Another interesting point is Yaffe’s portrayal of himself as a passive victim of the reality industry. “I suffered . . . I wasn’t happy about it,” says Yaffe. This reversal, in which Yaffe himself becomes a victim of the reality system, has been widely noted (see Note 27). It is a rhetorical justification that subconsciously enables Yaffe to continue working in the industry. It might be that casting himself as passive and suffering frees Yaffe from his feelings of guilt toward the show’s participants. On the contrary, it reflects the precariousness of the profession. Sometimes one must accept whatever work is available.

Orna Ben-Dor celebrates the commercial success of Me’usharot but also resorts to apologetics:

. . . I got hooked on this genre because there are nice things about it . . . it’s funny and fun and supposedly just nonsense, although it really isn’t. It is lightweight, of course . . . but mostly I got hooked on the public exposure, being broadcast on prime time TV and becoming part of the entire Israeli street experience . . . My main job and the goal of the show is to generate ratings and entertain the television audience as a whole.

Ben-Dor admits that she became addicted to the show’s success and to being a center of public attention. On the one hand, she is pleased with her achievements, but beneath the surface is self-criticism at being hooked on the “success drug.” Moreover, she accepts the role assigned by the channel owners—that of generating ratings, that is, maximizing economic profit—and portrays herself as passive, in contrast to the perception of freedom expressed earlier.

Ben-Dor’s comments attest to identification with the system and the capitalist celebration of personal success, and align with Boltanski and Thévenot’s world of fame paradigm (see Note 50). Yet the word “hooked” hints to a certain distress. The creator enjoys the buzz of victory that comes with chalking up ratings, yet feels like a drug addict, trapped in the clutches of the capitalist regime. In this respect, she is very much like reality TV contestants, trapped in the confines of the show.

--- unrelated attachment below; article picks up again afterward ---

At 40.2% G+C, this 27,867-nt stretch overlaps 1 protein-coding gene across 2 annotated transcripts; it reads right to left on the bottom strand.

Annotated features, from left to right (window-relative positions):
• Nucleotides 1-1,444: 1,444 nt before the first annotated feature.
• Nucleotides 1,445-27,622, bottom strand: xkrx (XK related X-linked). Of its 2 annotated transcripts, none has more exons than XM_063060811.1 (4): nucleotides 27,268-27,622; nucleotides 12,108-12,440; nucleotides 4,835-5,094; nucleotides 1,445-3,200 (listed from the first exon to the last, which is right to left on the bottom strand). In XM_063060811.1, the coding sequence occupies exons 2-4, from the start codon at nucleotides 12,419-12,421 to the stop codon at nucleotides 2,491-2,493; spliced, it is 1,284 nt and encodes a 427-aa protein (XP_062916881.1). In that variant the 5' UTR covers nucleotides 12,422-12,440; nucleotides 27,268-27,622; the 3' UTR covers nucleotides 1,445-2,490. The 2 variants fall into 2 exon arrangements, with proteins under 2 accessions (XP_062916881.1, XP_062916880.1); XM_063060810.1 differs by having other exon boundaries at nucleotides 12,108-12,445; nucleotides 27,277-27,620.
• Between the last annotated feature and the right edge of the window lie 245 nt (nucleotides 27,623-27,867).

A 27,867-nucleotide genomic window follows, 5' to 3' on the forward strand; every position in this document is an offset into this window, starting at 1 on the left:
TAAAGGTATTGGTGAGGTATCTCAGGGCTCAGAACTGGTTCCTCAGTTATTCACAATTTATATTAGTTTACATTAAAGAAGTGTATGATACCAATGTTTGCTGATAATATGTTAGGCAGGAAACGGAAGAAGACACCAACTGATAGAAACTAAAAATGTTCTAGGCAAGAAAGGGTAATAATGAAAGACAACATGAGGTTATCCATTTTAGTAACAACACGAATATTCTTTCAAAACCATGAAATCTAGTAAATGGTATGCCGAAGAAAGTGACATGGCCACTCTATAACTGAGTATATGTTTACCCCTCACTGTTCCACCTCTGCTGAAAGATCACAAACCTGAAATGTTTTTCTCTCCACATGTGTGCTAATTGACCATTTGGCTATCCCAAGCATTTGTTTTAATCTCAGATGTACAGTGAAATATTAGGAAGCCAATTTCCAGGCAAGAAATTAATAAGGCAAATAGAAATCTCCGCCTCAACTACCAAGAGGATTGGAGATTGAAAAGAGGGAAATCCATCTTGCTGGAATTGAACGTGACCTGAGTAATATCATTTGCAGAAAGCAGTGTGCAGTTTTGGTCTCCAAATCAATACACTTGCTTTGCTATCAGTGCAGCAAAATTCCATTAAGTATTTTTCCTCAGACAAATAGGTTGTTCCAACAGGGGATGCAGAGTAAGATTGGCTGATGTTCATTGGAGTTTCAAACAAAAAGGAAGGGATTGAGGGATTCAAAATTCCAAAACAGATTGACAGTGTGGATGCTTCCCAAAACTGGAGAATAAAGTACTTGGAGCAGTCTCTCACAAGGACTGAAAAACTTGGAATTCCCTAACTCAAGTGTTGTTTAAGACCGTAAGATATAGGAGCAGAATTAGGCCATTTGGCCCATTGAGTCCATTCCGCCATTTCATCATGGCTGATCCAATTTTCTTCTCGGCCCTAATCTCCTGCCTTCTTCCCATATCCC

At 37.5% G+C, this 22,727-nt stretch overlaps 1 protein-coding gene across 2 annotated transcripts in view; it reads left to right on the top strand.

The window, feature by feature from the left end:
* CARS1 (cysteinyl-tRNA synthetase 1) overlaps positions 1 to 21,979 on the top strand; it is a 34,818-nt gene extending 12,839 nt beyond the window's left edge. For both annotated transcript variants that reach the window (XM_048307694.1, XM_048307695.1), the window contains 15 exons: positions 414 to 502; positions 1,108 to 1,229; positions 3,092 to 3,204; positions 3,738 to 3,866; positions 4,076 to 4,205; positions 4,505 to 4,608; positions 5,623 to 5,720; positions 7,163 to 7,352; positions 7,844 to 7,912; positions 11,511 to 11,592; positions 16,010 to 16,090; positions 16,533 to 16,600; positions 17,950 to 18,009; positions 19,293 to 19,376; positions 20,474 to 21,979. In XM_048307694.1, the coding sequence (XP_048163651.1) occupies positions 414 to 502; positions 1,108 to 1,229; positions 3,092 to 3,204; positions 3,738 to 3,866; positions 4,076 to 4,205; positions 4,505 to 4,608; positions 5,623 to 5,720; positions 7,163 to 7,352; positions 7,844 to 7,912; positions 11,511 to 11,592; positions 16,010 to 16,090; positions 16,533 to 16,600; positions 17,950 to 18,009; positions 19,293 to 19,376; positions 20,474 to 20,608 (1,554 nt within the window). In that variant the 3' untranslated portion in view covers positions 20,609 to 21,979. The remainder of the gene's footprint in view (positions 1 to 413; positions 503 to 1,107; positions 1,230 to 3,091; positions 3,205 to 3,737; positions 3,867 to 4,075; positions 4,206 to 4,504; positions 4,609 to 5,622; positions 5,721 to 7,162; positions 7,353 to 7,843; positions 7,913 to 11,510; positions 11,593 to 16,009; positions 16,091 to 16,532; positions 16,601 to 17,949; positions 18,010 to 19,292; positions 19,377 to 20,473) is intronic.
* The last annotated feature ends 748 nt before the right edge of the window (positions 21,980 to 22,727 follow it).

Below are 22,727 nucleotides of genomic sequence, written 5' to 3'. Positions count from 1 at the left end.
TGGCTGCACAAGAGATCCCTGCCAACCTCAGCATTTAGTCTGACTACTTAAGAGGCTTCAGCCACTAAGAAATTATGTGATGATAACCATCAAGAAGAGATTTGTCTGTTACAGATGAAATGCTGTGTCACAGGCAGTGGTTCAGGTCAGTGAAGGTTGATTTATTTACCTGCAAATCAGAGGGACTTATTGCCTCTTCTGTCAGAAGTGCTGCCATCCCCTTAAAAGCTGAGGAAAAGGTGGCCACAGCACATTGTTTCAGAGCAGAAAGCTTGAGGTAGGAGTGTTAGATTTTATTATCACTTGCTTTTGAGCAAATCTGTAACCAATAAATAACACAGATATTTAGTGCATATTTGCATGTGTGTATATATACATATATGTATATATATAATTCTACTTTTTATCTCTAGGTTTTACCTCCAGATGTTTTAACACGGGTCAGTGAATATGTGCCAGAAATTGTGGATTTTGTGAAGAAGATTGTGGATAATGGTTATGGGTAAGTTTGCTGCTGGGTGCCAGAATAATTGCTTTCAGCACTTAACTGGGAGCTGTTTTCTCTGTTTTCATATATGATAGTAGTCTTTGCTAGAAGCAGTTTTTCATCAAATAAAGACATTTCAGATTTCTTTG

Yael Avneri describes the price one pays working for the capitalist market system:

. . . There is one scene I remember in TLV where I literally crossed my own line. There was a fight between two female contestants, and it was great stuff. I said, “Wow, this is good for three whole episodes.” It wasn’t a trashy fight. You don’t get this kind of thing every day. But when the fight was over, one of them, a sweet girl, broke down and cried. She said, “I want a cigarette.” And I said to myself, “She’s crying now and falling apart. I need her for a testimonial [a confession in front of the camera]. I need her crying. Tears during a testimonial are the best.” So I told her to go upstairs to where testimonials are filmed. She said she needed a moment to calm down, “I want to talk to my mother; I need a smoke.” I told her no. I screamed at her and said, “It’s not your decision when we film and when we don’t.” The camera was on her, to show that everything was recorded, that I was the one who called the shots. Would the scene have been bad if she hadn’t cried? She was such a show-stopper, it didn’t matter if she cried or not. But my hysteria as an editor, the idea that I had to have a crying testimonial, got the better of me. I forced her to go upstairs and as soon as she sat down, I got a grip on myself. As the production assistant began to interview her, I realized how manipulative it was . . . In the end, I edited the scene out. (Avneri, interview)